A decade since their formation, Japanese post-rock dinosaurs Mono release their fifth full length recording, their first since the widely championed You Are There in 2006. Evidently, ten years on the job and Mono have made some friends, with the line-up expanded here to accommodate a 23-piece orchestra, but with production duties remaining in the safe hands of long time collaborator Steve Albini. Regrettably, Hymn to the Immortal Wind finds Mono in something of a midlife crisis; less new sports car, more new symphony orchestra. The music reeks of an ageing band alluding towards maturity through “complex” arrangements and thick symphonic textures, but invariably ends up drowned in neoclassical pomp and faux sentimentality. The sledgehammer drums, piercing guitars and exciting dynamics of One Step More and You Die are largely gone, replaced with slow burning melodies and string-drenched crescendos, some of which would be more at home accompanying the emotional climax of The Lion King. At times, this more understated approach manifests itself in glorious consonance (the thrilling finale of Burial At Sea), but these moments are diluted by mostly obvious chord progressions and overbearing orchestration. The spark of Mono does, however, remain, and at times breaks through the turgid Rachel’s-esque texture to yield some of the ferocious intensity which Mono are famed to exhibit live. A case in point is the stunning album highlight Pure As Snow (Trails of the Winter Storm), a brooding eleven minutes of delicate guitar interplay and driving percussion which provide a stark reminder of Mono’s phenomenal grasp of melody and timbre. Thankfully, these moments of pre-eminence save Hymn to the Immortal Wind from getting lost in its own pomposity, and Mono continue on their post-rock pilgrimage unscathed. Mono play The Croft in Bristol on 25th March.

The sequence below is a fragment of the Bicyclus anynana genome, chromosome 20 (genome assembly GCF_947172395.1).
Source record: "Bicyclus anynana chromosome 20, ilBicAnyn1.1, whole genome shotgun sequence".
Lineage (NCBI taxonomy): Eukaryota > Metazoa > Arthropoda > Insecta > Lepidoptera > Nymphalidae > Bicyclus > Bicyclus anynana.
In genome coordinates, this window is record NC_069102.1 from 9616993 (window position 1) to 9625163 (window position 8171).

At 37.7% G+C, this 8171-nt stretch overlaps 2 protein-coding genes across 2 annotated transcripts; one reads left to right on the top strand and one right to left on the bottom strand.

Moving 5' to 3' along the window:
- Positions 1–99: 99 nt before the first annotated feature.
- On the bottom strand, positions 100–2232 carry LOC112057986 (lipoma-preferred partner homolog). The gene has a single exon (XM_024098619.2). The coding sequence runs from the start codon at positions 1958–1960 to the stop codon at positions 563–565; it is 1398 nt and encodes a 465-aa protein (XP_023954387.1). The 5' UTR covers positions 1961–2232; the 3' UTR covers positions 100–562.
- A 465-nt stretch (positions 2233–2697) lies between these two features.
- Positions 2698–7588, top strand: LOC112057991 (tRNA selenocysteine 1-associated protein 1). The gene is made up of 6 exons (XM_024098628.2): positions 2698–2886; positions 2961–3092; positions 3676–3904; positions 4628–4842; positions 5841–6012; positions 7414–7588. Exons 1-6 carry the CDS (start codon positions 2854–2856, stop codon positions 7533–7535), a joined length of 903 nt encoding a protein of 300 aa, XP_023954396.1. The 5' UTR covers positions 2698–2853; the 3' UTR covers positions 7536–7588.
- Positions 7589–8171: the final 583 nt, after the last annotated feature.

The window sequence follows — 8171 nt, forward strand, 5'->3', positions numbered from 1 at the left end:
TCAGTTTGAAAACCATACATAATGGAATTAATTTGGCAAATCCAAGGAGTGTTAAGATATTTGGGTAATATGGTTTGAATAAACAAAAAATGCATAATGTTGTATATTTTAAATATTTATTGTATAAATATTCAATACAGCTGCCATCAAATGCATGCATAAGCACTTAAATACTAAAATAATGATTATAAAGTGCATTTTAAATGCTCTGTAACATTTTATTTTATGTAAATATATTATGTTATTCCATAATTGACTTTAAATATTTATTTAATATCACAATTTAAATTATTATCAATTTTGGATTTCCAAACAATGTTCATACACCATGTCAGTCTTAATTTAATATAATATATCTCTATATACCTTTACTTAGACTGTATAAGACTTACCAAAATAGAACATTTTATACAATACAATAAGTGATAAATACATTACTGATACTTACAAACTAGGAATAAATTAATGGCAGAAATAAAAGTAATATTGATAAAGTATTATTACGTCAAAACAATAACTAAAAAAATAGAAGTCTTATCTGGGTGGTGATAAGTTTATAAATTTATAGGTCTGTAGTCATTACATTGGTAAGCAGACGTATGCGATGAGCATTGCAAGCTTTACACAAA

If you would prefer to read this review in the physical domain, pick up a copy of this month's Epigram.